I see from the Planning Board minutes that a house on Locktown School Road (Block 5 lot 5) is likely to be demolished, as part of a subdivision plan. I’m never happy to learn that an old house is going to disappear. Perhaps it’s in terrible shape now—I don’t know, having never been inside it. I considered waiting to publish a story about the house until I could get a photo, but it looks like it will be awhile before that happens. And in truth, just because a property has a history does not mean that the house that is standing there is the one with the history. The house was not included in the Township’s Historic Sites Survey, so there’s no picture to be found there either. But with a title like Higgins-Horner-Hawk House, how could I wait?

During the 19th century, the property was owned by Phillip & Mary Dilts, by Gideon & Mary Higgins, by Nathaniel B. & Mary Horner, and by Westley S.  & Mary Hawk. Who were these people?

Gideon Higgins (1782-1833) was a farmer, as most residents of Delaware Township have always been. About 1805 he married Mary Dilts (1781-1858), one of the five daughters of Philip Dilts and Mary Hoffman. The Dilts family had been present on Whiskey Lane since the 1760s. In fact, the original Dilts farm extended all the way from Stone Signpost Road to the Locktown-Sergeantsville Road, and included the Higgins farm. When Philip Dilts died in 1801, his farm was divided into many small lots for the benefit of his heirs, including daughter Mary and her husband Gideon Higgins. They acquired the lot where the farmhouse presently stands. If it was built by them, then it dates to the earliest years of the 19th century.

Gideon Higgins was the son of Azariah Higgins and Sarah Stout, who lived near Ringoes before and after the Revolution. Gideon and Mary Higgins had 6 children: Achilles, Ann, Mahlon, Amy, Dilts and Elizabeth. After Gideon Higgins died in 1834, without a will, his administrator sold the farm to Nathaniel B. Horner, and Mary went to live with her son Dilts Anderson Higgins in Raritan Township.

Nathaniel B. Horner (1802-1857) was the son of William Horner and Mary Britton, who lived in Kingwood. He was one of 9 children. He married Elizabeth Hann about 1830. She was the daughter of Peter Hann and Catharine Dilts, which made her a granddaughter of Philip Dilts and Mary Hoffman, and a niece of Mary Higgins. Peter Hann owned a farm on Ferry Road which he got from his father Peter in 1811.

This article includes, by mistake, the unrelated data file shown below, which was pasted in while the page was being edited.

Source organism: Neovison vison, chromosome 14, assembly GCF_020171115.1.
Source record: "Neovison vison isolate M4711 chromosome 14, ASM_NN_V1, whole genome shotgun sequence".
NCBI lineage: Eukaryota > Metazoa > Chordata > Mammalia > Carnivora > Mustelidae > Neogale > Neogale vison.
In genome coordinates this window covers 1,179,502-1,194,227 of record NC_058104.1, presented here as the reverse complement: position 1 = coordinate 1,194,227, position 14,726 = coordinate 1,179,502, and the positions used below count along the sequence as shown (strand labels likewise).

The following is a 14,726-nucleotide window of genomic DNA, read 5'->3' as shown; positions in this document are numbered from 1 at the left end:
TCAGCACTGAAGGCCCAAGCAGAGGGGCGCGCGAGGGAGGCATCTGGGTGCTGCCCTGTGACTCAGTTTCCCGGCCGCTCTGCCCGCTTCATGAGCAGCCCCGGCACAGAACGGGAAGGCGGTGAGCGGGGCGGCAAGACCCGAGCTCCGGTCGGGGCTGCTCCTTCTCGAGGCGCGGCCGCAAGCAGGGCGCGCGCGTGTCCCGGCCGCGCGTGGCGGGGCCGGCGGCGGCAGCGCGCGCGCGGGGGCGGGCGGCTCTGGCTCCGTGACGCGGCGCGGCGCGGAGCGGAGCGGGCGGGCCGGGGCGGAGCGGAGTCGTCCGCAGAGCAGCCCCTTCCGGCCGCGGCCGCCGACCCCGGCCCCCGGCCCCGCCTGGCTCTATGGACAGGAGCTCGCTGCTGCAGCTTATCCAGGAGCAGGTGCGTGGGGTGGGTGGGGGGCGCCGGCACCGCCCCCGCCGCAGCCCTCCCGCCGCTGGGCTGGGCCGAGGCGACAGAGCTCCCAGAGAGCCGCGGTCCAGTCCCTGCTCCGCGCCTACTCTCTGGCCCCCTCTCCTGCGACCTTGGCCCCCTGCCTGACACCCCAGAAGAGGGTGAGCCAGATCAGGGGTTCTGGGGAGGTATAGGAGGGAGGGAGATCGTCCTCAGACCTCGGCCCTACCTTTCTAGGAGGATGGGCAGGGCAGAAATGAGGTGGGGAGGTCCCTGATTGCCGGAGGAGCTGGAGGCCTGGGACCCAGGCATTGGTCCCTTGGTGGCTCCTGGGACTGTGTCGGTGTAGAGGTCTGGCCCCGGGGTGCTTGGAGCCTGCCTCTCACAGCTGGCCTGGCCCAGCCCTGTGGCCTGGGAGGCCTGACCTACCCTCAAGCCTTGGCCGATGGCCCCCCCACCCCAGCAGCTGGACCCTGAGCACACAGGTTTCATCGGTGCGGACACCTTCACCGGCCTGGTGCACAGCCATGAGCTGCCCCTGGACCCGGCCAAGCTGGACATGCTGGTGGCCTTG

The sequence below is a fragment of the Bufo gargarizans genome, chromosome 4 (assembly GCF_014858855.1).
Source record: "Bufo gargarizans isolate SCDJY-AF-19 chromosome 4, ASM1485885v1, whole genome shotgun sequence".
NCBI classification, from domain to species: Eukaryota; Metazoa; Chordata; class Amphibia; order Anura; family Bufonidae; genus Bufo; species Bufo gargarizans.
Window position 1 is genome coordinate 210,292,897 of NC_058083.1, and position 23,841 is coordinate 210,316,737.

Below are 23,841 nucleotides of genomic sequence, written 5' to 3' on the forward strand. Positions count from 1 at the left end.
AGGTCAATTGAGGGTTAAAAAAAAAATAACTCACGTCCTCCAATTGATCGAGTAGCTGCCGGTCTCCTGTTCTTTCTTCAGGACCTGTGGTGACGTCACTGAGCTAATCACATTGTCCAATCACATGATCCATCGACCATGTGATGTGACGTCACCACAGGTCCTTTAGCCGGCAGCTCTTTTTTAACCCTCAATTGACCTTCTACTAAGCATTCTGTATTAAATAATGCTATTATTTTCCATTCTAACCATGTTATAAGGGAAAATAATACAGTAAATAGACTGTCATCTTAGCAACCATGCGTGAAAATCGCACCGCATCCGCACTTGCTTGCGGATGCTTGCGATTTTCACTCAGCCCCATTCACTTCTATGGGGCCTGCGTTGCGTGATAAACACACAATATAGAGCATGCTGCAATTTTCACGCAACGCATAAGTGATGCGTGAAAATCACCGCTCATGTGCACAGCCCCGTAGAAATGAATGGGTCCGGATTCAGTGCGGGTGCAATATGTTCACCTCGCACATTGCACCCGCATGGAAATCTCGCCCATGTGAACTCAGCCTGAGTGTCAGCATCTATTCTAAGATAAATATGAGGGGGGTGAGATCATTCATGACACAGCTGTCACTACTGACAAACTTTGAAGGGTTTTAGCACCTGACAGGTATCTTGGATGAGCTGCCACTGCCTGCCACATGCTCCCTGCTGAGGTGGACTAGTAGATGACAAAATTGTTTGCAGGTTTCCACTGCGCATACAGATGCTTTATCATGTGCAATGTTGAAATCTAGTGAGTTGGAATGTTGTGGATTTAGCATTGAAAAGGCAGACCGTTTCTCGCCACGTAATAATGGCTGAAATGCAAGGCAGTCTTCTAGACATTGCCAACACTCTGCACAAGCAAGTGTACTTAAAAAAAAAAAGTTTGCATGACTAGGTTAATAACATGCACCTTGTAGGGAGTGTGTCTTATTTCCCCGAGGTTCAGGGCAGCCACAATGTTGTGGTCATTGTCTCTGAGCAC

Nathaniel B. Horner bought other lots around the farm that Gideon Higgins owned, making up the 45+ acres of the current farm. He also died without a will, in 1857. His son Sylvester D. Horner (1832-1861) administered his estate and I believe he also came into possession of it. He was living there when he died, only 30 years old, also without a will. He had been active in the Locktown Christian Church, as his widow Mary Jane continued to be.

Mary Jane Hawk (1833-1900) was the daughter of Godfrey Hawk and Charity Sidders. After the death of her first husband, she married second Samuel A. Carrell Jr., in 1864. Carrell was ten years younger than Mary. They had two children, Cora Belle (1865-1917) and Samuel A. Carrell iii who died an infant in 1878.

Since S. A. Carrell had a farm of his own, Mary Hawk Horner Carrell let her younger brother Wesley S. Hawk (c.1838-?) run the old Higgins-Horner farm for her. He had married Mary Elizabeth Bellis in 1865. He was still there, with his family, in the 1880 census, but sometime before 1900, he sold it and moved to Kingwood Township where he died in 1923. His wife Mary died in 1927.

So that is a short, off-the-top-of-my-head, history of the old farm on the Locktown School Road.

Addendum, 2/17/2013:  Marilyn Cummings got a picture of the house. It does appear to have been built during the first half of the 19th century.

View of the Higgins-Horner-Hawk House, Block 5 lot 5
View of the Higgins-Horner-Hawk House, Block 5 lot 5